You must be registered to comment and vote on comments.
The only thing trickling on the middle class gets is economic pain. I don't see any cuts of any type in the upper echelons of any company. What gives???!!!!
Watch these too: http://www.youtube.com/watch?v=TP_aJ7LcAAA
Here is an idea to save jobs layoff or cut the pay to the big CEOs they dont need the $$$$ bonus money they can get cut in half and still make out ok. If they cut that in half and cut some of the upper managers then we could save the jobs for the middle class. the middle class is who is getting the shaft. I mean most big companies like 3M and etc have a CEO and you normaly got a president, vice president, vice vice president etc, someone to pick the vice presidents nose etc and some managers that just sit around playing on the computer drinking coffee all day while the workers bust there butts getting the jobs done. Its time companies start to retool and give the middle class the power to work and make a living.
is slashing expenses in anticipation of the Obama regime's anti-business policies.
>>... ordering some workers to take vacation time or time without pay during the last two weeks of December.<<
If you can't afford a week or two off without causing major disruptions in your life, you are living beyond your means. You better get a handle on it soon!
The easiest way to bolster profits is to cut your workforce. Once again the execs at 3M take the easy way out instead of actually digging in and going to "work". The big boys will still go on their executive retreats to Arizona to golf and relax. They'll still fly the corporate jets instead of taking commercial airlines. They'll still eat in the executive dining room because they're too good to eat in the regular cafeteria's. They keep adding more executives and cut workers. The foundation of the company is being knocked down and it's only a matter of time before their big tower collapses. Someone should write a book, "Great to Good, the McNerney/Buckley story of 3M". Time to outsource the CEO job to someone who actually will do some work instead of spending all day counting his pile of money.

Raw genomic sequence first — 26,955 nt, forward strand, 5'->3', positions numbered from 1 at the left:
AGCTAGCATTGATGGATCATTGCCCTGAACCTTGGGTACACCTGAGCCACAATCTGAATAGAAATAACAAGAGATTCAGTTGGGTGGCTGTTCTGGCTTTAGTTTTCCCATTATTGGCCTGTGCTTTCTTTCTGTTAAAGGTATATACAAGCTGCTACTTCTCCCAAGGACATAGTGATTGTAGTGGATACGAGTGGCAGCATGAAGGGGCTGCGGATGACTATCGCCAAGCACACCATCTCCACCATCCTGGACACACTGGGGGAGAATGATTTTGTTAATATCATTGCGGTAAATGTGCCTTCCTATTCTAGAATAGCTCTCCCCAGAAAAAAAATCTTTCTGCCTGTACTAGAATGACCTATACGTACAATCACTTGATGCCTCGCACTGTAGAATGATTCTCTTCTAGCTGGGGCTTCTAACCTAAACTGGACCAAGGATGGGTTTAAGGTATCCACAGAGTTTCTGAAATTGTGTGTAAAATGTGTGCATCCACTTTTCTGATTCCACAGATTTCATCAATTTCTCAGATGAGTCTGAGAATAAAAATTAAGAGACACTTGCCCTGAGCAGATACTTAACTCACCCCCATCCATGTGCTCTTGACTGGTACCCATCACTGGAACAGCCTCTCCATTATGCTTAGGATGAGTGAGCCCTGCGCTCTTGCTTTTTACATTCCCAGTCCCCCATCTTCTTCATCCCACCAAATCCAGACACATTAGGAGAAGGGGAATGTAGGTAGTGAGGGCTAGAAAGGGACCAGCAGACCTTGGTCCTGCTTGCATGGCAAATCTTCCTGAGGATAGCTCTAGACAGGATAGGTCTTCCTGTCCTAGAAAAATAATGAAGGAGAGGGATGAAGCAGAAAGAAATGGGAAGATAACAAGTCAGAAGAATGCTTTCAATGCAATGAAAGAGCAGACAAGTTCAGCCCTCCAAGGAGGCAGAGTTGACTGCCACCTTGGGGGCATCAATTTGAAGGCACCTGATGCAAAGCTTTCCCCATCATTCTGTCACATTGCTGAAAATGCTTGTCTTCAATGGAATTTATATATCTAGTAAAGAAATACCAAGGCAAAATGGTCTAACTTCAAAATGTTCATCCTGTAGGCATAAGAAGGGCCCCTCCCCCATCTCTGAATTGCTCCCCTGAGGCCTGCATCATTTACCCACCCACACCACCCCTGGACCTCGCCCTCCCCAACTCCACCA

What's missing from the article is a basic fact for context. The 3M company website says they employ more than 76,000 people. So the 2,800 person (2 groups) layoff is around 3% of the total workforce. Most places where I've worked you could find 3 people out of 100 who weren't adding value and the teams would be better without them. Hopefully those let go will quickly find new work they enjoy.
3M sold off it's moral compass when they brought in their first "outside" CEO. The founding fathers of the company believed in advancement from within. 3M had to be brought into the good ol' boy network of U.S. companies. Employee loyalty has been lost and will never be regained with this bunch of outsiders running the company.
I have never worked for 3M, so this may not apply there.
Over the last couple of years, I have been both laid off and a survivor of a lay off.
In both cases, the companies reduced their headcounts, but did not make any changes to how they did business. I mean, we had five less people in our group, but the amount of work stayed the same, and we were expected to pick up the load.
I suppose we were forced to become more effective/productive, but why didn't the company try to improve productivity prior to the layoff?
Your comment is being reviewed for inclusion on the site.
Comments will be reviewed before being published.
425 Portland Av. S.
Minneapolis, MN 55488
© 2013 StarTribune. All rights reserved.
StarTribune.com is powered by Limelight Networks